New law for holding parolees could place burden on jails
A new law hitting the books Wednesday, requiring parole violators of violent and sexual crimes to be held behind bars, could put a strain on county jails.
It's a law to make parolees go through a revocation hearing before being released
This law was written in the best interest of preventing continuous criminals from being released back into public without a proper hearing, but it has another side to it that could require one of the state's largest county jails to shut down.
Past the steel wiring, and inside the walls of the Pulaski County Jail are almost 1,200 inmates with the state funding only about 20 additional spots.
"So there's not a whole lot of leeway there as far as if more people come in," said Lieutenant Carl Minden with the Pulaski County Sheriff's Department.
Lt. Minden confirms some of the stress comes from almost a fourth of its occupants inside these cells being held for the Arkansas Department of Corrections.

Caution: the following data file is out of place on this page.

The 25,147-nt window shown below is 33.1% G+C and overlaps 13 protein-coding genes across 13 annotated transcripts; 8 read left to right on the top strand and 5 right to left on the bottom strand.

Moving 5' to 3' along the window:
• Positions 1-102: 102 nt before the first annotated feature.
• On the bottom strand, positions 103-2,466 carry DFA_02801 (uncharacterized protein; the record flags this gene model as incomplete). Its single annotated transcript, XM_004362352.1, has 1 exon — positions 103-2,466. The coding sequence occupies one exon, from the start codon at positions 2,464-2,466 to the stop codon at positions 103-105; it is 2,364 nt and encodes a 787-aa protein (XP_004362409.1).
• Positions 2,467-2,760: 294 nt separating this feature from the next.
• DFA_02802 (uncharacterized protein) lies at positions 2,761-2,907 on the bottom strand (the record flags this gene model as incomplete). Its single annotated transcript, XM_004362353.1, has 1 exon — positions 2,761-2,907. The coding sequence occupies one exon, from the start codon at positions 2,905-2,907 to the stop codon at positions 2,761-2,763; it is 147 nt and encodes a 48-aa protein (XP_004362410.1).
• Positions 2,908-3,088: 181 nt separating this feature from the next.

"Is the state going to work with us to get them out quicker, and into the state penitentiary?" Minden wondered.
"Or are they going to build more technical violator centers to house these people? We can't. I know some of the smaller jails are in the same boat, we can't house anymore."
The law is targeted to keep repeat criminals off the streets, like in the recent case of Tony Edward Perry. Perry was a convicted rapist on parole, who is again charged with the same crime, but was wrongly released. Now the Department of Community Corrections has a warrant out for his arrest.
However, if the jail gets too crowded, it could shut down and possibly produce a large issue at hand.
"The officers would be limited to, for certain offenses, citing them out. We would still take violent felons, but some of your minor things might be cited out where normally they would go to the jail and have to bond out," Minden said.
Here's a look at how the numbers breakdown of inmates being held for the department of corrections:
Almost 50 inmates are parole violators waiting to be sent back, while 77 are on a parole hold. Seventy-six in the Pulaski County Jail are awaiting their parole hearing, and about 90 are waiting for an open spot in the prison.
The number of holds for ADC totals the 290 occupants that Pulaski County is taking care of for the state system.